Some of the other versions include the word pure in the last phrase, so that it would read; “love one another fervently with a pure heart.” See, love that does not come from a pure heart is hypocritical love. It’s love for show. It’s love for an ulterior motive. But love from a pure heart is one in which there is no guile. It’s love in which there is no jealousy. No anger, strife.
Paul said this is pure love of the brethren; “Love is patient and kind; love does not envy or boast; it is not arrogant or rude. It does not insist on its own way; it is not irritable or resentful; it does not rejoice at wrongdoing, but rejoices with the truth. Love bears all things, believes all things, hopes all things, endures all things. Love never ends. (1 Cor. 13:4)
Only by sanctification can we love like that. That’s why Peter says in vs 22, that we must in obedience to the truth purify our souls so that we might have a sincere love of the brethren. Sanctification is the sacrifice of self for the sake of Christ. And only in that way can we be sincere in our love for one another, with a pure heart, without selfish motives.
There is another reason Peter gives that should motivate us in our sanctification, and that is because you have been born again. Vs 23, “for you have been born again not of seed which is perishable but imperishable, that is, through the living and enduring word of God.” Born again means that we are a new creation, old things are passed away, and all things have become new. Born again means we have a new nature, a new spirit, a new hope, a new perspective, a new reason to live, a new life in Christ.
This present body was born of perishable seed. My father died, as his father died, and his father before him. This body of mine will die. But when I became born again, I received eternal life and the promise of a new, glorified body some day when Jesus returns. I received this eternal life by promise. It is written in the Bible, God’s word. It was proclaimed by Jesus, that whosoever believes in Me will never die.
What Peter indicates here is that the word of God is the imperishable seed by which man is born again. Paul said in 1Cor. 1:21 “For after that in the wisdom of God the world by wisdom knew not God, it pleased God by the foolishness of preaching to save them that believe.”
I’m sure you all are familiar with the parable of the soils that Jesus gave. He spoke of man sowing seed, and some fell on rocky ground, some fell beside the road and were eaten by the birds, some sprouted up but were choked out by weeds, some fell on good soil. And when the disciples asked Him to explain the parable He said that the seed was the word of God. Peter must have been thinking of that parable when he wrote this verse. The imperishable seed is the word of God which endures forever.
There is another reason for our sanctification that bears mentioning, and that is because this life is soon past. Peter quoting from Isaiah 40 says, “ALL FLESH IS LIKE GRASS, AND ALL ITS GLORY LIKE THE FLOWER OF GRASS. THE GRASS WITHERS, AND THE FLOWER FALLS OFF. James said something similar in James 4:14 “whereas you do not know what [will happen] tomorrow. For what [is] your life? It is even a vapor that appears for a little time and then vanishes away.”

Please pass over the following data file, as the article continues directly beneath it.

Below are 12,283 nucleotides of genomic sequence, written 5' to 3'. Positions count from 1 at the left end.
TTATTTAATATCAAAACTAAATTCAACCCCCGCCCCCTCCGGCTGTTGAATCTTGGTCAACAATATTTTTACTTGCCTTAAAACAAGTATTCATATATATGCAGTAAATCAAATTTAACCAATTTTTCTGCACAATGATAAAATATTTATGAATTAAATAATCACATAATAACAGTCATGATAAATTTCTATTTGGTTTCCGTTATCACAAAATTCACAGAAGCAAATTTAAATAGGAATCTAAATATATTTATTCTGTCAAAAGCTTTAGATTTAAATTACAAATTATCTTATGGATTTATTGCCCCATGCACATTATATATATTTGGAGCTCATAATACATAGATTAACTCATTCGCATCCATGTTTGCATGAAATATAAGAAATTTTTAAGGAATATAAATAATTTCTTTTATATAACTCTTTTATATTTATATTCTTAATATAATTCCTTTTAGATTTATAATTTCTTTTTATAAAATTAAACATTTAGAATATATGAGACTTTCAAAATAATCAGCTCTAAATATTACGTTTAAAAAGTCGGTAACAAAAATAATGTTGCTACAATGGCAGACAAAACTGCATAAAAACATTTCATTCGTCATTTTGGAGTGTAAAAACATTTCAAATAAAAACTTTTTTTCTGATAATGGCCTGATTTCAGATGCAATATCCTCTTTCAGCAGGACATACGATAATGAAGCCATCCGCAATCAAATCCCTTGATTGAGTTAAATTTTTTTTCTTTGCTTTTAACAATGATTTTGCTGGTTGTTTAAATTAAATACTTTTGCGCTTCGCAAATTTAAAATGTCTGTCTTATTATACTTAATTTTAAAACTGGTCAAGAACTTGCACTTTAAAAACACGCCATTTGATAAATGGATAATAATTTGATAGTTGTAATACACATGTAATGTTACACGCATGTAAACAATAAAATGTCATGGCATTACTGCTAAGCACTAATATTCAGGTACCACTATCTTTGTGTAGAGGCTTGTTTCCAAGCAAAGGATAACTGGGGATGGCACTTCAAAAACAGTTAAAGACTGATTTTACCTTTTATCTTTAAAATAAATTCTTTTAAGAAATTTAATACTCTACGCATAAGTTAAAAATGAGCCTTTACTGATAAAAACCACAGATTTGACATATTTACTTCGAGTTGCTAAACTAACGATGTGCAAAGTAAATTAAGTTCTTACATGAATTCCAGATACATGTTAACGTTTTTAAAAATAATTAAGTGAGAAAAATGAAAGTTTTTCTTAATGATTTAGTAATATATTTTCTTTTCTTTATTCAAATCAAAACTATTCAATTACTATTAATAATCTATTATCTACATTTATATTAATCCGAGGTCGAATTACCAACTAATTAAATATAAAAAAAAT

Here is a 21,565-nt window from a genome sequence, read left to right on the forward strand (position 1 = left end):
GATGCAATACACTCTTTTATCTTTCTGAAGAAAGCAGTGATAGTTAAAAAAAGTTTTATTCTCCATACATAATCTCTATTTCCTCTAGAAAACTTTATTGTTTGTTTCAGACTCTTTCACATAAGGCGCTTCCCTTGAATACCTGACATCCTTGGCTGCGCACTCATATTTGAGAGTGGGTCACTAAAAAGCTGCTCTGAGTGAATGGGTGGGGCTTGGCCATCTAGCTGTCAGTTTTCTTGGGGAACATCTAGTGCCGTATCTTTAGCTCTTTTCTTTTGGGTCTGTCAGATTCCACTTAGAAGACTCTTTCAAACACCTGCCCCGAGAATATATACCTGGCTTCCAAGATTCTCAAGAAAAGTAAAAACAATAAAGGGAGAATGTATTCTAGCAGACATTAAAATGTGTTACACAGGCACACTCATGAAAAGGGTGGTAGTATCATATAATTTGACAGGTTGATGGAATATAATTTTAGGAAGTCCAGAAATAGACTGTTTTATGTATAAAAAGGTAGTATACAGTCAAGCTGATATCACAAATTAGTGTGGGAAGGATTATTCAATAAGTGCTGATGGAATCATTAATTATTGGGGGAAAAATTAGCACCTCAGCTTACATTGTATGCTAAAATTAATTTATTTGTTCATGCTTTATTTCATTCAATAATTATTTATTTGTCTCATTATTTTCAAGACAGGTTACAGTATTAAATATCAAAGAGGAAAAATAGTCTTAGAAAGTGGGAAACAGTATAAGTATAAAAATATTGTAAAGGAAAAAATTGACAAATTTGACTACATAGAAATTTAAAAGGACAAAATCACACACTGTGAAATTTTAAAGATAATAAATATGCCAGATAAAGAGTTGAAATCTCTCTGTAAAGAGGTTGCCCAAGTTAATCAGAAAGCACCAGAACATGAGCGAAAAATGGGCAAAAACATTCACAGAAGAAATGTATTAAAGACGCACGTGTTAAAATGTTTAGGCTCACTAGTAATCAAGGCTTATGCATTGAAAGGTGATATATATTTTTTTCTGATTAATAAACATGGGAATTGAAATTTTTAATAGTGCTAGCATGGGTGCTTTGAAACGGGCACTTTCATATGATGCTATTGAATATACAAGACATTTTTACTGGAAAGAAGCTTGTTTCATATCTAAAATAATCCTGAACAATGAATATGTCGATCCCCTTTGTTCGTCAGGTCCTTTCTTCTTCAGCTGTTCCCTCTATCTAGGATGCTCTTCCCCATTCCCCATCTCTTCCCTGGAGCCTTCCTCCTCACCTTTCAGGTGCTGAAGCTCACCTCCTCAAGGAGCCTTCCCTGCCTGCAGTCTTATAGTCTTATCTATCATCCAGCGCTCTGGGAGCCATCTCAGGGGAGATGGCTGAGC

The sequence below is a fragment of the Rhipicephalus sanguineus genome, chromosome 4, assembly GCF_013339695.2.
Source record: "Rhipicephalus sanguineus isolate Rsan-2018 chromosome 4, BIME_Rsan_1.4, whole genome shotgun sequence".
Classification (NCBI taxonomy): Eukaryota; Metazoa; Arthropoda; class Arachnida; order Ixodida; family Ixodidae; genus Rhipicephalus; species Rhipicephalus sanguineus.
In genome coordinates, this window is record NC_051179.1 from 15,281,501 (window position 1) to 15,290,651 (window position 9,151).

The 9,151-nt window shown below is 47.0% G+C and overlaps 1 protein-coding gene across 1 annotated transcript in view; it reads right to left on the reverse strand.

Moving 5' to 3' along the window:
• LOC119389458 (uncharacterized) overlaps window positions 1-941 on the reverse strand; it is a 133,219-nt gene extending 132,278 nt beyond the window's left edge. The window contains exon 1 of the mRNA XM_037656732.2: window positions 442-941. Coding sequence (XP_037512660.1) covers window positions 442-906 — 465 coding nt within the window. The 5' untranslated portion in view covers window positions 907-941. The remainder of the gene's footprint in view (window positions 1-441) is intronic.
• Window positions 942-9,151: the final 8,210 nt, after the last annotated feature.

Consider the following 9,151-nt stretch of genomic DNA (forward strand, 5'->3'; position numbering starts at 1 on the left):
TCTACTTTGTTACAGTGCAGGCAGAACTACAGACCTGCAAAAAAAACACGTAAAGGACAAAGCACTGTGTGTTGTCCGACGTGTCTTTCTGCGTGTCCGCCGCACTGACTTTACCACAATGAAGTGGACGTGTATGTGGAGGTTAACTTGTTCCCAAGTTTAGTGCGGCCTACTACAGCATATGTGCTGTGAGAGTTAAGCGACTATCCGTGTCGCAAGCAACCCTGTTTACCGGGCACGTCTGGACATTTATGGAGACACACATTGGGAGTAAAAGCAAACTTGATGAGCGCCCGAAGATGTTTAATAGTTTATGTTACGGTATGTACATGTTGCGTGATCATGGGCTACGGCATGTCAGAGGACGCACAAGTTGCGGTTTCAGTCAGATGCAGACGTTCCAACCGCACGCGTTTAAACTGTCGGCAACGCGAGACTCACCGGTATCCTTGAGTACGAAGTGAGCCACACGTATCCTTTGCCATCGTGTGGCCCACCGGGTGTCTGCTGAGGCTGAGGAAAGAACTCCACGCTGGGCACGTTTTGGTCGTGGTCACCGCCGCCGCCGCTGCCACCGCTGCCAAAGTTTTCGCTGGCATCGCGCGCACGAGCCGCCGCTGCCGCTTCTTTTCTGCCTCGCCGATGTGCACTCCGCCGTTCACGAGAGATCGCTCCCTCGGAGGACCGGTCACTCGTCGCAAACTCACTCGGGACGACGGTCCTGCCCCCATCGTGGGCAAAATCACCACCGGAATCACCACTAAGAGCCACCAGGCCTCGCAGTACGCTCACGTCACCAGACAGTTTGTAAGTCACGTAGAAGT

There was a saying that I heard my mother repeat many times growing up. I don’t know who the original author was, but she used to say, “Only one life will soon be past, only what’s done for Christ will last.” Why would we waste this life, purchased at such a great cost, chasing after the things of this world which will soon be over. I’m just amazed at how quickly life is passing by. Each year goes more swiftly than the last. Yesterday it seems I just got married. Now last week I celebrated our 30th wedding anniversary.
Only one life will soon be past, only what’s done for Christ will last. I want to use what time I have left to serve the Lord, to do those things which are pleasing to Him. I’m going to see Him one day soon. I hope that I will be found faithful when that day comes. On that day, my time of sanctification will be complete, and God will complete that which He began in me. 1John 3:2 says, “Beloved, we are God’s children now, and what we will be has not yet appeared; but we know that when he appears we shall be like him, because we shall see him as he is.”
There is one final motivation for our sanctification, and that is because the word of the Lord endures forever. The word of God is given to be our rule and guide for this life. But it will also be the rule and guide for eternity. How much then should we even now be living in obedience to the word of God? Remember what Peter said back in vs 22? In obedience to the truth purify your souls. Sanctification comes through obedience to the word of God. It’s not through some sort of ecstatic experience. It’s not through ritual, or ceremony or keeping the Sabbath or some other religious holiday. But it’s through obedience to the truth. Because the truth is the word of God, and it endures forever. It is the imperishable seed by which we live by faith. It’s the means by which we walk by faith.
Listen, sanctification is simply living by faith in the word of God. Day by day, moment by moment. We are saved by faith, and so we live by faith. We trust and obey every day, relying on the truth of God’s word for every word and deed. Man shall not live by bread alone, but by every word that proceeds from the mouth of God. His word will not fail you.